I’m going to take the second part of this question first as the relevance is common with all of my other experiences. Each of the Civic and Municipal organizations I have served have themselves served to educate me by allowing me to learn and grow from being exposed to a great many experts over a variety of industries and endeavors. I have worked with expert economists and law enforcement, business and marketing, educators and politicians. The sum of these experiences is what I bring the Blowing Rock Town Council.
For those interested, more information is available at my website petegjr.com.
a. Serving as Secretary on the Board of Directors for the High Country Council of Governments is relevant because I have been fortunate to build many relationships that we can call on to help Blowing Rock in knowing how other towns are handling their problems. Being elected to the at-large member of the Board of Directors of the North Carolina League of Municipalities has been very helpful to serving Blowing Rock. The funding, grants, and financial information and examples from 561 other towns in the State are always good to know and relevant to serving on Blowing Rock Council.
I have served or currently serve on the Archive, the Artist in Residence, and the Events committees of the Blowing Rock Historical Society; the Community and Government, the Economic Development, the Event and Tourism Development, and the Membership committees, as well as the Executive Board of the Blowing Rock Chamber of Commerce; the Finance and the Governance committees of the Hunger and Health Coalition; and the Rotary Club of Blowing Rock as chair of the IMPACT club.
Serving these organizations over the past twenty years has taught me, first and foremost, the importance of listening as well as the virtues of patience, compassion, and commitment and how they all contribute to effective plans, policies, and solutions.
What do you feel are the three biggest challenges facing Blowing Rock currently, and why for each one?Nancy Pitts Collins
a. 1. Covid-19 Mandates- I feel the decision to terminate the dedicated town employees due to not obtaining the vaccines or testing is unreasonable. The Covid-19 testing in my opinion is not the issue. There are many individuals that cannot take the vaccine for whatever reason. That should be their decision. We still live in the land of freedom of choice. The town employees earn sick days, therefore, these sick days should be allowed for whatever the illness. Our town employees also wear masks and socially distance. Disciplinary actions should be left up to the town manager. There should be other alternatives than dismissal.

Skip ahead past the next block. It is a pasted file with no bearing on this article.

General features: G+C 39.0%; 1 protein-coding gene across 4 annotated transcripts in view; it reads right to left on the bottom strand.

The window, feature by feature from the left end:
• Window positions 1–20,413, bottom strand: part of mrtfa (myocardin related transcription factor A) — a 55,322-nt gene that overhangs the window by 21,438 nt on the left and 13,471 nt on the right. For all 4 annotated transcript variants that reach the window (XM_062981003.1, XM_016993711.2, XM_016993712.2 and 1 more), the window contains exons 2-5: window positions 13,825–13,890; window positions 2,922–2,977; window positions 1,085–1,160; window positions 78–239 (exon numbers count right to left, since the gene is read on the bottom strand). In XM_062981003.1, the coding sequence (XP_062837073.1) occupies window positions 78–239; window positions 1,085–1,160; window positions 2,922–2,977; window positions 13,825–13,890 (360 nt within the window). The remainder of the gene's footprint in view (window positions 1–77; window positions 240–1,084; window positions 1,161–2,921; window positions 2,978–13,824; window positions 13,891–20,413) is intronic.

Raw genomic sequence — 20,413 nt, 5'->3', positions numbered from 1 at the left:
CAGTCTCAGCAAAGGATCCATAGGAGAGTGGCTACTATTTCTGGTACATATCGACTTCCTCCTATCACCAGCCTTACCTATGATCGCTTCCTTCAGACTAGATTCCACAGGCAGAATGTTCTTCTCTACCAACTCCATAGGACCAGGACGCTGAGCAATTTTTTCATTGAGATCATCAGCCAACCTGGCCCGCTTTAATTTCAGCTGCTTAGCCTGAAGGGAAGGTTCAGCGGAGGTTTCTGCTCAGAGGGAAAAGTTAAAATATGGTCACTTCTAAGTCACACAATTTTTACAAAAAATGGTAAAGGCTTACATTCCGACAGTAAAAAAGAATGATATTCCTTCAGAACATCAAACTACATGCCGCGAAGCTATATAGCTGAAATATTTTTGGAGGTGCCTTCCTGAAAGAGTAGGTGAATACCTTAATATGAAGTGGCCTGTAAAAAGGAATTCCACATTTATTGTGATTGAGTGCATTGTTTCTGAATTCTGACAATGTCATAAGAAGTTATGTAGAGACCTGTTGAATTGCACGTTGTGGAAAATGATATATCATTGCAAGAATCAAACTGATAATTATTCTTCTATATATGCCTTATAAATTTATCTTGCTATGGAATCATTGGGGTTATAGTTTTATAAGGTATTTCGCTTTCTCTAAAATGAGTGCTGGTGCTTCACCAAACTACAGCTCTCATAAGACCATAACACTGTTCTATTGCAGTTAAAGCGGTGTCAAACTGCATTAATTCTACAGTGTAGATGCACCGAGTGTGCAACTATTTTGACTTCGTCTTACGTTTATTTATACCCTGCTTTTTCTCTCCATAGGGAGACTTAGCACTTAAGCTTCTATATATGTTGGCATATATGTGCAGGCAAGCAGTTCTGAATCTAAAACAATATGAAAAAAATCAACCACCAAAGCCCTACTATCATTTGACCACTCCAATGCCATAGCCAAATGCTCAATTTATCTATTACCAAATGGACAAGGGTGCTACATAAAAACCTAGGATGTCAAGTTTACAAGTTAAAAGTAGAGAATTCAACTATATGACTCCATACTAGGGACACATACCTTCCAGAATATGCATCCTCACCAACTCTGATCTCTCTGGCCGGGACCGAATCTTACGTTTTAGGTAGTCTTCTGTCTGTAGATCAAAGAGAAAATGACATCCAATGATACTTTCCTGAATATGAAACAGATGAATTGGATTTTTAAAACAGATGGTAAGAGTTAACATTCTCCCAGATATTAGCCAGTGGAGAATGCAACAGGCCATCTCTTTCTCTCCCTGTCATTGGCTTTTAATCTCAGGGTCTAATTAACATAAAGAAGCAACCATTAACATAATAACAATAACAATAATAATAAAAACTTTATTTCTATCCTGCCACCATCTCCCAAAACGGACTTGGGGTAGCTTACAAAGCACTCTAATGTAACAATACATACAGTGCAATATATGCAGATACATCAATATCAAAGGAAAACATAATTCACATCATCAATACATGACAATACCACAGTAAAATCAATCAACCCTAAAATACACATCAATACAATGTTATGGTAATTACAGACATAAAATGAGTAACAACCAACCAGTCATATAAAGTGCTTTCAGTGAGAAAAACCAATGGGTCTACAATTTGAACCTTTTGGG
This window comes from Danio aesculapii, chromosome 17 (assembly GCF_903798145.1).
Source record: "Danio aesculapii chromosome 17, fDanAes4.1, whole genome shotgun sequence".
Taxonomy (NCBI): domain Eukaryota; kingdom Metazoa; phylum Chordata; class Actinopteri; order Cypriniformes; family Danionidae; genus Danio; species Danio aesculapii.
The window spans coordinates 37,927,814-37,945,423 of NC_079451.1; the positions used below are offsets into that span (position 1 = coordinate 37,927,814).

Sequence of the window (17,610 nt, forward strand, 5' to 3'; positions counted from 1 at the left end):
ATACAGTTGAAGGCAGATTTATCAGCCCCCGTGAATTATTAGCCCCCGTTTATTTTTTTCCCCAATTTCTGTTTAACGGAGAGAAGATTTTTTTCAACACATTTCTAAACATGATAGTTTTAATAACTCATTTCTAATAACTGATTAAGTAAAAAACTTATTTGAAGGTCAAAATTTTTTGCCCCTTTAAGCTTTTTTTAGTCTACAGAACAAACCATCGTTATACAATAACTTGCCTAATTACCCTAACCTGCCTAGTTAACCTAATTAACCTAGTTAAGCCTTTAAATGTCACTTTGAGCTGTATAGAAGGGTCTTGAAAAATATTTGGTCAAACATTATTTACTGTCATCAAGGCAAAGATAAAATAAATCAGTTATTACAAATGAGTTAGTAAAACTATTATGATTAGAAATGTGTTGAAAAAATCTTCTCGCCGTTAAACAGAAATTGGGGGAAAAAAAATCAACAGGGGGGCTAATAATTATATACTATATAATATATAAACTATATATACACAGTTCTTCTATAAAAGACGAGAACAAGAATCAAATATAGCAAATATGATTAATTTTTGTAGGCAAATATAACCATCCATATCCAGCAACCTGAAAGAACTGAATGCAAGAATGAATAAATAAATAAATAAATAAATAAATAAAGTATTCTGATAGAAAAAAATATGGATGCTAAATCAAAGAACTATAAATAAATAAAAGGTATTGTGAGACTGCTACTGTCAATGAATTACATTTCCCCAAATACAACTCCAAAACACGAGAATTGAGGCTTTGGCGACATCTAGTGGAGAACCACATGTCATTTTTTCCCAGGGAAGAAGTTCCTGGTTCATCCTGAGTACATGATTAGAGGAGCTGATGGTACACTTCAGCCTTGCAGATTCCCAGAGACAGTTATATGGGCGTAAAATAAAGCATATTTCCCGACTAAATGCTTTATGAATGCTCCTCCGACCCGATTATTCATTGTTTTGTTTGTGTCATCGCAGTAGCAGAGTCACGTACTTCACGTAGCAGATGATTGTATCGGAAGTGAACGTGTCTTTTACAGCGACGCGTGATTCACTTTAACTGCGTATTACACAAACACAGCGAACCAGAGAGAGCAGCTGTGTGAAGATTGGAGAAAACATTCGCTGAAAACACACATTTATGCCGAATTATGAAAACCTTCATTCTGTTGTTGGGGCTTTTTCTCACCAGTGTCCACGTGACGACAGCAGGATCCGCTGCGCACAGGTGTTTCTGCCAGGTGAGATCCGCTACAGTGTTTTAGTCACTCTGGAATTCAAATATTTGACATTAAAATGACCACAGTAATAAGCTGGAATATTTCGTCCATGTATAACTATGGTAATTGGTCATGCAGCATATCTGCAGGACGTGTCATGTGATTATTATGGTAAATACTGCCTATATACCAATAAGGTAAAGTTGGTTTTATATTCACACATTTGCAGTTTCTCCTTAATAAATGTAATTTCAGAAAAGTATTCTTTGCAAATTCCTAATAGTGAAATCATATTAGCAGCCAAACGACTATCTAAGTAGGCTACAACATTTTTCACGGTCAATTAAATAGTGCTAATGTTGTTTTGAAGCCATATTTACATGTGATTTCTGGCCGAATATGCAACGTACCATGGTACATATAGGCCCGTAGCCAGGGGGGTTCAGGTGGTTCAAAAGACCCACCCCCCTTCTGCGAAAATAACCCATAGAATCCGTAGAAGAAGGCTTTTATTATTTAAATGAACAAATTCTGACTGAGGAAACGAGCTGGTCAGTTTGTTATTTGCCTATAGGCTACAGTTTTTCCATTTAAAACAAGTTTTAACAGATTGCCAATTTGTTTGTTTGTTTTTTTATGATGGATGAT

2. 24-7 Ambulance Service- this continues to be an issue. This is controlled by the county commissioners. It is imperative that the town council work in conjunction with our county commissioners to establish a good model for all of Watauga County. We must understand that there will not always be a 24-7 transport stationed in Blowing Rock due to being pulled for standby once another unit has to leave the county or, is out of service, on another call. We have very capable Fire EMT/Paramedics that are able to sustain the patient until a transport ambulance arrives. My thoughts are to have a Quick Response Unit for the town that can arrive with all equipment but cannot transport.
3. Public Safety- Parking is an age old problem, along with pedestrians on Main Street. The pedestrians walking in undesignated crosswalks needs to be addressed. Main Street needs more legally marked and posted crosswalks. It is not safe to drive down Main Street due to the inattention of pedestrians. This is a public US highway that must remain open to everyone. In my opinion on days of high volume, there needs to be an additional presence of law enforcement. We have a wonderful BRPD. This is an issue that can be resolved without raising taxes by merely adjusting work schedules.
1- Parking- this is an issue at the top of so many people’s concern list. This issue must be solved and fairly quickly. I believe most everyone knows what needs to happen so it’s a matter of making the best choice decisions to get this done in the near term.
2-EMS/ Medical Transport- there is intense pressure being placed on Blowing Rock Town Council to pay for services that are essentially the responsibility of Watauga County Commissioners. Taxpayers in Blowing Rock already pay significantly higher property taxes to Watauga County based on assessed property valuations. The reason this issue is so important is the decisions made in addressing the EMS are likely to set precedent for how Blowing Rock and the Watauga County Commissioners engage on future matters. There should be some accountability for what the North Carolina legislature has authorized the county to provide if the County is to maintain the taxing authority for that service.